A List of Things that Florida’s Charter Schools Don’t Do That Are Being Ignored by Their Cheerleaders

Writing in State Impact, John O’Connor reminds readers that there’s a clear way to demonstrate why charter schools aren’t being mistreated and don’t deserve the extra money all that hand wringing at Monday’s hearing implied.

Some education advocates dispute that notion, arguing that local money for construction should go toward publicly-owned facilities. Charter school facilities and land are sometimes owned by private charter school boards or a for-profit management company.

In addition, charter schools are not required to meet the same building codes or provide the same programs — such as reading requirements — as traditional district schools. School officials have asked the state legislature to apply the same requirements to district schools as charter schools.

Likewise, the Florida TaxWatch analysis notes that their funding comparison does not filter out money for programs such as free and reduced lunch, which district schools must provide but not all charter schools do.

StateImpact Florida has reported extensively on the differences in service that district schools and charter schools are required to provide. Our investigation found 86 percent of Florida charter schools do not enroll any students with profound disabilities — the most expensive students to educate.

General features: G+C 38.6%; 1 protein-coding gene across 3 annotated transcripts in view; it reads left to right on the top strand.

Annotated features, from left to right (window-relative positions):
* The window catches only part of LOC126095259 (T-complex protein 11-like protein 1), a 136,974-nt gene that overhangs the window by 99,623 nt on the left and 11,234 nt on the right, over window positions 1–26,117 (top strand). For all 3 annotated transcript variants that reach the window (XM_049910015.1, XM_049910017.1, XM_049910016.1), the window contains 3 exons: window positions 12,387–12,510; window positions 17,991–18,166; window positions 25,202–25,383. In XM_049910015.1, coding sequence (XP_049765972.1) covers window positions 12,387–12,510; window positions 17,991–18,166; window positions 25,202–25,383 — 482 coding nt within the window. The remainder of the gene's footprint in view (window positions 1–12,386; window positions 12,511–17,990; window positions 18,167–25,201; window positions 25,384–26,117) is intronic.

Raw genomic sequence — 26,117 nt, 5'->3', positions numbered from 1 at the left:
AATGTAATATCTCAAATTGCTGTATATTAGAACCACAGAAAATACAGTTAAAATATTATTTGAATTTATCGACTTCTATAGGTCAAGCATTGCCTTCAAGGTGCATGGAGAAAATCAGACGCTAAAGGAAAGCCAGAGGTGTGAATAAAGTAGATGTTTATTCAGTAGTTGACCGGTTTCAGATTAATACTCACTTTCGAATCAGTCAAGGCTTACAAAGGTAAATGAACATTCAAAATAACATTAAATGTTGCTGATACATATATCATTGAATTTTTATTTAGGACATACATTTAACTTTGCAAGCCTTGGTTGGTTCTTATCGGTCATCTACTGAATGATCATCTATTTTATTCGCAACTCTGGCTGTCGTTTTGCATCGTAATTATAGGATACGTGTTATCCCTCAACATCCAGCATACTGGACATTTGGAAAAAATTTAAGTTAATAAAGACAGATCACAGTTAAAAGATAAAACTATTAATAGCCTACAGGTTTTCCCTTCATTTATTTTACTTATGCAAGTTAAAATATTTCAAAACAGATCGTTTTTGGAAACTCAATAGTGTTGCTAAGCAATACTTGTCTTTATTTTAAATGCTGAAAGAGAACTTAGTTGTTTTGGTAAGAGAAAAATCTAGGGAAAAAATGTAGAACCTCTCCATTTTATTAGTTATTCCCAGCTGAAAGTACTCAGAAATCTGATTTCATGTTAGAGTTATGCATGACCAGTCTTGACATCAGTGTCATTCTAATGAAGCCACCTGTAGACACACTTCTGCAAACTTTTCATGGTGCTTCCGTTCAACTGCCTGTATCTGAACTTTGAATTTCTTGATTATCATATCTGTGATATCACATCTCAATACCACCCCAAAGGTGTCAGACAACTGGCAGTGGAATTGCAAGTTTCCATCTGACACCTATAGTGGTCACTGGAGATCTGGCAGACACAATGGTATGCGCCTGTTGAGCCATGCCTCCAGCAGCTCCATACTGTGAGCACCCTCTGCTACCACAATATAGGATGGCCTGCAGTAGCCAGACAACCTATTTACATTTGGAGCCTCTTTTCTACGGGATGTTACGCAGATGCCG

Florida Tax Watch is an arm of the Florida Chamber of Commerce and can be considered biased. At least they admitted that all charters don’t abide by free and reduced policies. Its doubtful that they could come up with the same conclusion in their calculus if disabled students were included.

All that orchestrated sanctimony at Monday’s hearing for SB1852  about fairness and being about the kids is disingenuous – especially when the neediest kids  weren’t even part of the equation. Steve Wise is advancing this bill as if these factors don’t even exist. So were the other republican members of the committee. And so are Jeb Bush and the Walton-funded charter school lobby

Which possibility is worse for Florida’s children? That this bunch are ignoring these fiscal realities to advance their privatization agenda? Or that they arent even aware of it?


About Bob Sikes

A long time ago and a planet far, far away I was an athletic trainer for the New York Mets. I was blessed to be part of the now legendary 1986 World Series Championship. My late father told me that I'd one day be thankful I had that degree in teaching from Florida State University. He was right and I became twice blesses to become a teacher in the late 1990's. After dabbling with writing about the Mets and then politics, I settled on education.
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